Oberlin Conservatory is proud to present the first-ever Milt Hinton Institute for Studio Bass, which will take place on the Oberlin campus June 8-15, 2014. The institute is named in honor of the legendary jazz bassist, a prolific performer and studio musician whose long career intersected with many of the greatest musicians of the 20th century.
Designed for college and pre-college bass students (ages 13 and up), the Milt Hinton Institute for Studio Bass consists of a week of master classes, performances, films, bass ensembles, studio sessions, and more. The institute will focus on a comprehensive range of genres: classical, early music, jazz, slap, Latin, and electric.
Directed by Peter Dominguez, Oberlin professor of jazz studies and double bass, this dynamic, multiple-emphasis program will feature some of the nation’s finest teachers and performers. Among the clinicians in attendance will be Philip Alejo, John Clayton, Richard Davis, Diana Gannett, Jerry Jemmott, John Kennedy, Audrey Melzer, Rufus Reid, Donovan Stokes, Sue Yelanjian, and members of the Oberlin faculty.
“Milt Hinton's contributions as a musician and humanitarian are truly unique,” says Dominguez. “He represents an exceptional example of longevity in an illustrious performing career and a righteous individual who lived his life with honesty and relevance.
“The Milt Hinton Institute and its faculty remain true to the essence of Milt's legacy: his commitment to the highest level of musicianship and human dignity, and his commitment to sharing these attributes with aspiring young bassists.”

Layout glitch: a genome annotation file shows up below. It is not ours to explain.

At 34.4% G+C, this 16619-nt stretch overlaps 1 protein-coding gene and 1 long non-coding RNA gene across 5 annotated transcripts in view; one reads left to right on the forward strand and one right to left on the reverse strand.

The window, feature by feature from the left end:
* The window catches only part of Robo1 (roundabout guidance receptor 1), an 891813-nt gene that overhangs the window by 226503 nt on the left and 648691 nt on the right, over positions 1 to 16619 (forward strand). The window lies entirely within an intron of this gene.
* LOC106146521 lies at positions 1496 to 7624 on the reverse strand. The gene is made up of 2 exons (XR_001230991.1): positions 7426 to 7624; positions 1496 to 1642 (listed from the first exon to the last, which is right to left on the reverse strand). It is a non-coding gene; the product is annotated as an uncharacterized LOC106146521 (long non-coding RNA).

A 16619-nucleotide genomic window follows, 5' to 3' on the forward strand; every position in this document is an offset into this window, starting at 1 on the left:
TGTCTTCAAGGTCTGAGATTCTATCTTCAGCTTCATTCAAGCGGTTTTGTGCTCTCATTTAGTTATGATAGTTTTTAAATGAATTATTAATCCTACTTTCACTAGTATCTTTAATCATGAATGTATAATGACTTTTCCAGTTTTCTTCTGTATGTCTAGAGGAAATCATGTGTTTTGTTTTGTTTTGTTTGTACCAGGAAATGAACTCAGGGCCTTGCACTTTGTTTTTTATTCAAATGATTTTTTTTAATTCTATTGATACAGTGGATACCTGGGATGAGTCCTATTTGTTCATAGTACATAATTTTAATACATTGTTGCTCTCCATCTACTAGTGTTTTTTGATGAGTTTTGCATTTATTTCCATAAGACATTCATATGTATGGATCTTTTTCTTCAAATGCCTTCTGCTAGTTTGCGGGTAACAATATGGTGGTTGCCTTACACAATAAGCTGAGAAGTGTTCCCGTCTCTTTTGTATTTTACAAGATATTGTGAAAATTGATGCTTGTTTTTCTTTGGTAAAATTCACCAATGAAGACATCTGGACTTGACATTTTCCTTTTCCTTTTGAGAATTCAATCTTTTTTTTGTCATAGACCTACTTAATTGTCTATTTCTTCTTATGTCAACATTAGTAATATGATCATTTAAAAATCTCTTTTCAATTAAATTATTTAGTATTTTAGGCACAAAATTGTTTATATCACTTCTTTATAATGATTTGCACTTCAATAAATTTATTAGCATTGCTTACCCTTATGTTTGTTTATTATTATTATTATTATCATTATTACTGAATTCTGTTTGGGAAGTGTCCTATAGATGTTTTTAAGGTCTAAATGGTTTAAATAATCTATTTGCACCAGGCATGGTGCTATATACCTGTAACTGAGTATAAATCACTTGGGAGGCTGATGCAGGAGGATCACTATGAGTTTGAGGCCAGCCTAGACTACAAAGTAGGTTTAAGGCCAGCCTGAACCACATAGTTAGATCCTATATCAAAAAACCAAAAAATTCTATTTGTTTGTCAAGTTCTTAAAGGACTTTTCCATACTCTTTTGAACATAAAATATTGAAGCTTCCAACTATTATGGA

Applications for the inaugural Milt Hinton Institute are due May 1, 2014. Scholarships are available for junior high and high school students, and double basses are available for rent.
For complete registration and fee information, please visit the Milt Hinton Institute page at oberlin.edu. To learn about Oberlin's many other summer programs for musicians, go to oberlin.edu/con/summer.
ABOUT MILT HINTON: Born in rural Mississippi, Milt Hinton came to be known as “The Dean of Jazz Bass Players” during a career in which he performed alongside the greatest jazz musicians of the 20th century. For decades, Hinton also thrived as a studio musician, and with nearly 1,200 recording sessions to his name, he has been called the most recorded jazz musician of all time. Hinton passed away in 2000, but his musical legacy lives on: Oberlin has acquired Hinton's collection of basses, which will serve as invaluable resources for students in the Milt Hinton Institute.
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